City tables noise ordinance for 'trial run'
During Wednesday’s committee of the whole meeting, Alderman John Lombardi made the decision to pull the resolution off the agenda after hearing from Lock 34 owner Brian Junke.
Junke approached the council because if the new ordinance took effect — requiring outdoor music to end at midnight on weekdays and at 1 a.m. on weekends — he would loosed approximately $20,000 to $30,000 a year.
He presented the council with a chart showing his sales for the last month. Between the 1 a.m. and 3 a.m. time period, he brought in a little more than $1,000 each weekend.
He said he has live music playing outside on Friday and Saturday nights for 20 to 25 weeks a year, weather permitting. If bands stopped at 1 a.m. instead of 2 a.m., 50 percent of the people would go home. He said statistically, when a band takes a break or finishes a show, he looses half of the people in attendance.
“If we cut bands at 1 a.m., it will hurt us financially,” said Junke.
Junke said that their biggest draw is the outside bar, attracting people from outside the Lockport area.
Lombardi said that the council did receive a number of complaints from residents living in Urban Park Towers, which is the area he represents, and their concerns have to be addressed.
The council explained to Junke about the location of where he sets his bands up and how sound carries across the street. They suggested that he have bands set up out of the atrium area and more in the courtyard, potentially having less sound echo off the buildings.
Junke said that they would be willing to work with the city to create less noise. He said he would move the bands and also have them not play music as loud.
“I have no problem telling [bands] to turn it down, a lot,” he said.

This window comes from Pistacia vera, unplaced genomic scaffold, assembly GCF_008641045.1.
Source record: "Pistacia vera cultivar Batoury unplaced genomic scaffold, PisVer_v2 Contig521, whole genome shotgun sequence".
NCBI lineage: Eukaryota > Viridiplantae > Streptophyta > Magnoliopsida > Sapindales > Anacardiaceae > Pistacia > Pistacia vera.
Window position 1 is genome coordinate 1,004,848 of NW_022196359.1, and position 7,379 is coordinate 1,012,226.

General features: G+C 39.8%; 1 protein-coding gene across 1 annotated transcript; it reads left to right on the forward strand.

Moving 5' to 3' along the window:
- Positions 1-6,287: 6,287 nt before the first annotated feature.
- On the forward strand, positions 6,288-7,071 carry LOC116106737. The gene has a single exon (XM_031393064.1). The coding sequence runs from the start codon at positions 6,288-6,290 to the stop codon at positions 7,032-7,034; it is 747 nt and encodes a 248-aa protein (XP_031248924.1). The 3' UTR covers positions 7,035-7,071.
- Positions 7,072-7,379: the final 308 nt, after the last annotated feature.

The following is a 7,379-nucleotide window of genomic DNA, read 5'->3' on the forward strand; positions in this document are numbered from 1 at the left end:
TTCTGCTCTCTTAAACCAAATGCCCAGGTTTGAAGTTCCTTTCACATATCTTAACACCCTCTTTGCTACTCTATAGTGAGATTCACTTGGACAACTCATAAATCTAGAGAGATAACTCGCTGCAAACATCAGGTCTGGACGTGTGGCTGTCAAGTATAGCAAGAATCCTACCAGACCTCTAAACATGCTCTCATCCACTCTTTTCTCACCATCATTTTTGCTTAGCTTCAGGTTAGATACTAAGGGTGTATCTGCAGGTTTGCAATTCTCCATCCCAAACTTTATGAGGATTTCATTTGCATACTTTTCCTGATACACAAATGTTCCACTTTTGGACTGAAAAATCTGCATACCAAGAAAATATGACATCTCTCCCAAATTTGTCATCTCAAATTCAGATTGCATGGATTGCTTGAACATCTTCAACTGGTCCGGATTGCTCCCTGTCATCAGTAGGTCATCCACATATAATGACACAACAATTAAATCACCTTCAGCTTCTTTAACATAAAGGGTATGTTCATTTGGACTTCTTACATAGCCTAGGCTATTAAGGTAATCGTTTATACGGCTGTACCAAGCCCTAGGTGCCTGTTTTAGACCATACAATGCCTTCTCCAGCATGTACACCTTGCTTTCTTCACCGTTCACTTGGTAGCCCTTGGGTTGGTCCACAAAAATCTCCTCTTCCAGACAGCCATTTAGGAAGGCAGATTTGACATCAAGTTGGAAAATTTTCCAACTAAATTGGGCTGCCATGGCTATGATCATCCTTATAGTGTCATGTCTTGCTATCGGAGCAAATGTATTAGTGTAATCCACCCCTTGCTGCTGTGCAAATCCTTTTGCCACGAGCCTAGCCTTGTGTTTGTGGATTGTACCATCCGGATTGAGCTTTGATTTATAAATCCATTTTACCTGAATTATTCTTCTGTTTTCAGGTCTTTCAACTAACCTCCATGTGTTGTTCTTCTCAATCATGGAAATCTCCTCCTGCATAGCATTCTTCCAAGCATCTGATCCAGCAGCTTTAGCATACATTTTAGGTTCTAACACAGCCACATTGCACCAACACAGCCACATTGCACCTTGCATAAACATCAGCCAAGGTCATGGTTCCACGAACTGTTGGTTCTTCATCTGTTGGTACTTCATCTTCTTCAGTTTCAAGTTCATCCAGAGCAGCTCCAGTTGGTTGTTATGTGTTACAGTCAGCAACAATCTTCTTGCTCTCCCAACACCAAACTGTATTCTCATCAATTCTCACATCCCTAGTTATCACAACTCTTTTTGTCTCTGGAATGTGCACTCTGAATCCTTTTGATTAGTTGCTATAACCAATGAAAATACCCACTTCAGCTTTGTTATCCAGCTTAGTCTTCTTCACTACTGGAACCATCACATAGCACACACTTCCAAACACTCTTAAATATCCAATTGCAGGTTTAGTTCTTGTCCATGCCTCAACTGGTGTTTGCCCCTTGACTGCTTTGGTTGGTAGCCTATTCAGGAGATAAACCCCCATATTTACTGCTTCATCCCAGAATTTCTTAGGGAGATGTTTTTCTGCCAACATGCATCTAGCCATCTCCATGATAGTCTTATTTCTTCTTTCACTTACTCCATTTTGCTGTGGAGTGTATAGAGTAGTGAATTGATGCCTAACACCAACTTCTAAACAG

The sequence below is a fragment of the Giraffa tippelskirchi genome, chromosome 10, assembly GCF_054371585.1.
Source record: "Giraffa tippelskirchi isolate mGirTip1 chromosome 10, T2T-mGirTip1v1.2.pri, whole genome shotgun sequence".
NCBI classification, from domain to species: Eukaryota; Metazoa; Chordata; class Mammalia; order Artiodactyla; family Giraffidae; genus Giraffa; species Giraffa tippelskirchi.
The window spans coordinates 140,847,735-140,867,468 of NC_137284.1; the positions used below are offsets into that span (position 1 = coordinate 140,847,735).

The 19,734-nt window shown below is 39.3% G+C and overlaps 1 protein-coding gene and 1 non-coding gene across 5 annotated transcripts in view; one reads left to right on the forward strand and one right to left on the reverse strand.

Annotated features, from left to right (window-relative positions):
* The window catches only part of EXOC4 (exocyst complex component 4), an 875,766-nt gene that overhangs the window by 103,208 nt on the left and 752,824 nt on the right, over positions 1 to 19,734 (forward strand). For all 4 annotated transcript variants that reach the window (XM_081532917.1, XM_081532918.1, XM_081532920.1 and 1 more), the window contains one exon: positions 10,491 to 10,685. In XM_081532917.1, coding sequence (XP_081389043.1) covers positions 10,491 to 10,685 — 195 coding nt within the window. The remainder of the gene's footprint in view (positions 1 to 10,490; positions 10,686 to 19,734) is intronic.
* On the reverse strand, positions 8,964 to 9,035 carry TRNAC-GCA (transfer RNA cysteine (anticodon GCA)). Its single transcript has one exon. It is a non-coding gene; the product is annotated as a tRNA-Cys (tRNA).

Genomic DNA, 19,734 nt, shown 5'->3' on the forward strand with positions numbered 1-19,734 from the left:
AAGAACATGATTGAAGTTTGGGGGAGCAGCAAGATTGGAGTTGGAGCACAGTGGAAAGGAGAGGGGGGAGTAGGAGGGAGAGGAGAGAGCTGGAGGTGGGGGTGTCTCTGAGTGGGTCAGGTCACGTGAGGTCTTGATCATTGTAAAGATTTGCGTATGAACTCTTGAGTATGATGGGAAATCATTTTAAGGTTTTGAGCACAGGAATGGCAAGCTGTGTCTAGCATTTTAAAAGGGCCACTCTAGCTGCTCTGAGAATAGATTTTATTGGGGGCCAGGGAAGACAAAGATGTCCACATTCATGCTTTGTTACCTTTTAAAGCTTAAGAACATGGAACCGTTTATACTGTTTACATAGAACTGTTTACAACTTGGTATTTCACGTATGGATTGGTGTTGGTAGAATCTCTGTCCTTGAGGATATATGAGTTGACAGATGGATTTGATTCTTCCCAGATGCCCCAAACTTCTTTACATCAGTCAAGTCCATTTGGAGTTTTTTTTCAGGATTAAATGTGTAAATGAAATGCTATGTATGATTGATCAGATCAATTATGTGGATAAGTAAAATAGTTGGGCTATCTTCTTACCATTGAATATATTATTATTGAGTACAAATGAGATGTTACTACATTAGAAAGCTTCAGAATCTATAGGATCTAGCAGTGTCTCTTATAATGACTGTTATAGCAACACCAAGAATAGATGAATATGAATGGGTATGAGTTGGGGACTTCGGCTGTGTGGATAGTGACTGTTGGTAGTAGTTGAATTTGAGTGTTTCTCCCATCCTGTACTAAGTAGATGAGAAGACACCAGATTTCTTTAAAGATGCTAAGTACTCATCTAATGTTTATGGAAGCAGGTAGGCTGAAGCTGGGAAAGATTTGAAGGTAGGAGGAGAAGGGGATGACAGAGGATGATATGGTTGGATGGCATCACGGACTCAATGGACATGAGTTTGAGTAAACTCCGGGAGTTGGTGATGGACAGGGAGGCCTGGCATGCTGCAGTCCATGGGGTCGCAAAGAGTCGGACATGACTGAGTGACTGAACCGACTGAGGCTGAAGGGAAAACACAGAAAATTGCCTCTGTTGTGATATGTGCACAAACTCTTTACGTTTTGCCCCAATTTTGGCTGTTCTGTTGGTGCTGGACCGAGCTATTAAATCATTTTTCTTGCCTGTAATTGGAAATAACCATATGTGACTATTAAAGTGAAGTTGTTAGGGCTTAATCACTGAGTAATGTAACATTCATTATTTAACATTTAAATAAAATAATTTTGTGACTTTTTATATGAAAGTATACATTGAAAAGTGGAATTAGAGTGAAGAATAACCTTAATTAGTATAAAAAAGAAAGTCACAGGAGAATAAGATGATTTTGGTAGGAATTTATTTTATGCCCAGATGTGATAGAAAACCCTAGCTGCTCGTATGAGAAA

He said he would keep bands to the level of the music the bar plays outside normally, which doesn’t receive complaints.
Junke also wasn’t opposed to stopping outside music on weekdays at midnight.
Mayor Michael Tucker said they would first do a “trial run,” to see if these changes would alleviate the problem.
“If it doesn’t work, we’ll reevaluate,” said Tucker.
Lombardi said that he understands his concerns from his constituents but also knows Lockport has an active business district.
“We’re not anti business,” said Lombardi. “I appreciate the fact you’re willing to work to make it OK with everyone.”
Another factor on the noise ordinance not being voted on was the cost. Lombardi said it would cost approximately $1,000 to change it. Because there is a noise ordinance city wide, along with the downtown ordinance, he felt it should all be reevaluated before a change is made.
Other council members have received complaints from residents in their Wards, in regards to outdoor music or noise late at night.
Alderman Anne McCaffrey thanked Lombardi for pulling the resolution.
“We need to keep business viable downtown,” she said. “Anything that doesn’t keep business viable, I’m opposed of it.”